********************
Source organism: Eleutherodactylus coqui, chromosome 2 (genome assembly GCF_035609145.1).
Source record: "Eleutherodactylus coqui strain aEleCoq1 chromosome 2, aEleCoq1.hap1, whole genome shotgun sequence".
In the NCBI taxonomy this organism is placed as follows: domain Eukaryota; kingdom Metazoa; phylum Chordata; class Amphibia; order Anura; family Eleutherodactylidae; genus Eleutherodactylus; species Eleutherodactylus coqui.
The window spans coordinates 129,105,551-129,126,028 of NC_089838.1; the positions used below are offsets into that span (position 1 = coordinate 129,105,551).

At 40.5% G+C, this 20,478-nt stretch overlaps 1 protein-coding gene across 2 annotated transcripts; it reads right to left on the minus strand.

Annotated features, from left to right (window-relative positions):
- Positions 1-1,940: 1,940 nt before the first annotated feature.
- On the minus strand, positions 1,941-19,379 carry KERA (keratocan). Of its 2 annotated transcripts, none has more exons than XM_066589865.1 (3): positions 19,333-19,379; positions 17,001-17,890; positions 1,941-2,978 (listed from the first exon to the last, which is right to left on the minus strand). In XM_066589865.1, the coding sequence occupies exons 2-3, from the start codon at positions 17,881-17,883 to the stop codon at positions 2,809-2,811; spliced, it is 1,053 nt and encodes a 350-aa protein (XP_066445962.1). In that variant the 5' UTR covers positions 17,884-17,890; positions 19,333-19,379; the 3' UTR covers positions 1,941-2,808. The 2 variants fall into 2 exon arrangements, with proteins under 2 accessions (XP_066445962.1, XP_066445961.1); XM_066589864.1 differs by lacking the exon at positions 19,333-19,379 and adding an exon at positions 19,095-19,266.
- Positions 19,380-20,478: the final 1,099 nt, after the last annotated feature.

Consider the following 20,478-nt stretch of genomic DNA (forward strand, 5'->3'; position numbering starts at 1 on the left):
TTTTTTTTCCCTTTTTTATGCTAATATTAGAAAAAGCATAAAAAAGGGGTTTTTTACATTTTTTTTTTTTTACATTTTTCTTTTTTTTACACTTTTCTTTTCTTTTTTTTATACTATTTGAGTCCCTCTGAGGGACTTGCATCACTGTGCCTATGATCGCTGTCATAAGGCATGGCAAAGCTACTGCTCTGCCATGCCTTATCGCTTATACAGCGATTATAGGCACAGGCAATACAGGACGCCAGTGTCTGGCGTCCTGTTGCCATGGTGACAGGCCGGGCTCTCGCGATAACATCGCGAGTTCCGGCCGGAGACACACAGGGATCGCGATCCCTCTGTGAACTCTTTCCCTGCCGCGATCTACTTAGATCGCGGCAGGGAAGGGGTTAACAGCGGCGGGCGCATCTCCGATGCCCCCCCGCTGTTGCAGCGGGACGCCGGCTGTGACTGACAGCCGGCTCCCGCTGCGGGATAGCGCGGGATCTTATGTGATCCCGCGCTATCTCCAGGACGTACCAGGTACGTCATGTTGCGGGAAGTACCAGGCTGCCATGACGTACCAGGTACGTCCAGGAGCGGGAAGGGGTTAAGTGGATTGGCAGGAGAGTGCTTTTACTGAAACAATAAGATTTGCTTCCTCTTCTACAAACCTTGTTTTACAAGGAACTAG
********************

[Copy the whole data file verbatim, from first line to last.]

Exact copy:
Source organism: Eleutherodactylus coqui, chromosome 2 (genome assembly GCF_035609145.1).
Source record: "Eleutherodactylus coqui strain aEleCoq1 chromosome 2, aEleCoq1.hap1, whole genome shotgun sequence".
In the NCBI taxonomy this organism is placed as follows: domain Eukaryota; kingdom Metazoa; phylum Chordata; class Amphibia; order Anura; family Eleutherodactylidae; genus Eleutherodactylus; species Eleutherodactylus coqui.
The window spans coordinates 129,105,551-129,126,028 of NC_089838.1; the positions used below are offsets into that span (position 1 = coordinate 129,105,551).

At 40.5% G+C, this 20,478-nt stretch overlaps 1 protein-coding gene across 2 annotated transcripts; it reads right to left on the minus strand.

Annotated features, from left to right (window-relative positions):
- Positions 1-1,940: 1,940 nt before the first annotated feature.
- On the minus strand, positions 1,941-19,379 carry KERA (keratocan). Of its 2 annotated transcripts, none has more exons than XM_066589865.1 (3): positions 19,333-19,379; positions 17,001-17,890; positions 1,941-2,978 (listed from the first exon to the last, which is right to left on the minus strand). In XM_066589865.1, the coding sequence occupies exons 2-3, from the start codon at positions 17,881-17,883 to the stop codon at positions 2,809-2,811; spliced, it is 1,053 nt and encodes a 350-aa protein (XP_066445962.1). In that variant the 5' UTR covers positions 17,884-17,890; positions 19,333-19,379; the 3' UTR covers positions 1,941-2,808. The 2 variants fall into 2 exon arrangements, with proteins under 2 accessions (XP_066445962.1, XP_066445961.1); XM_066589864.1 differs by lacking the exon at positions 19,333-19,379 and adding an exon at positions 19,095-19,266.
- Positions 19,380-20,478: the final 1,099 nt, after the last annotated feature.

Consider the following 20,478-nt stretch of genomic DNA (forward strand, 5'->3'; position numbering starts at 1 on the left):
TTTTTTTTCCCTTTTTTATGCTAATATTAGAAAAAGCATAAAAAAGGGGTTTTTTACATTTTTTTTTTTTTACATTTTTCTTTTTTTTACACTTTTCTTTTCTTTTTTTTATACTATTTGAGTCCCTCTGAGGGACTTGCATCACTGTGCCTATGATCGCTGTCATAAGGCATGGCAAAGCTACTGCTCTGCCATGCCTTATCGCTTATACAGCGATTATAGGCACAGGCAATACAGGACGCCAGTGTCTGGCGTCCTGTTGCCATGGTGACAGGCCGGGCTCTCGCGATAACATCGCGAGTTCCGGCCGGAGACACACAGGGATCGCGATCCCTCTGTGAACTCTTTCCCTGCCGCGATCTACTTAGATCGCGGCAGGGAAGGGGTTAACAGCGGCGGGCGCATCTCCGATGCCCCCCCGCTGTTGCAGCGGGACGCCGGCTGTGACTGACAGCCGGCTCCCGCTGCGGGATAGCGCGGGATCTTATGTGATCCCGCGCTATCTCCAGGACGTACCAGGTACGTCATGTTGCGGGAAGTACCAGGCTGCCATGACGTACCAGGTACGTCCAGGAGCGGGAAGGGGTTAAGTGGATTGGCAGGAGAGTGCTTTTACTGAAACAATAAGATTTGCTTCCTCTTCTACAAACCTTGTTTTACAAGGAACTAG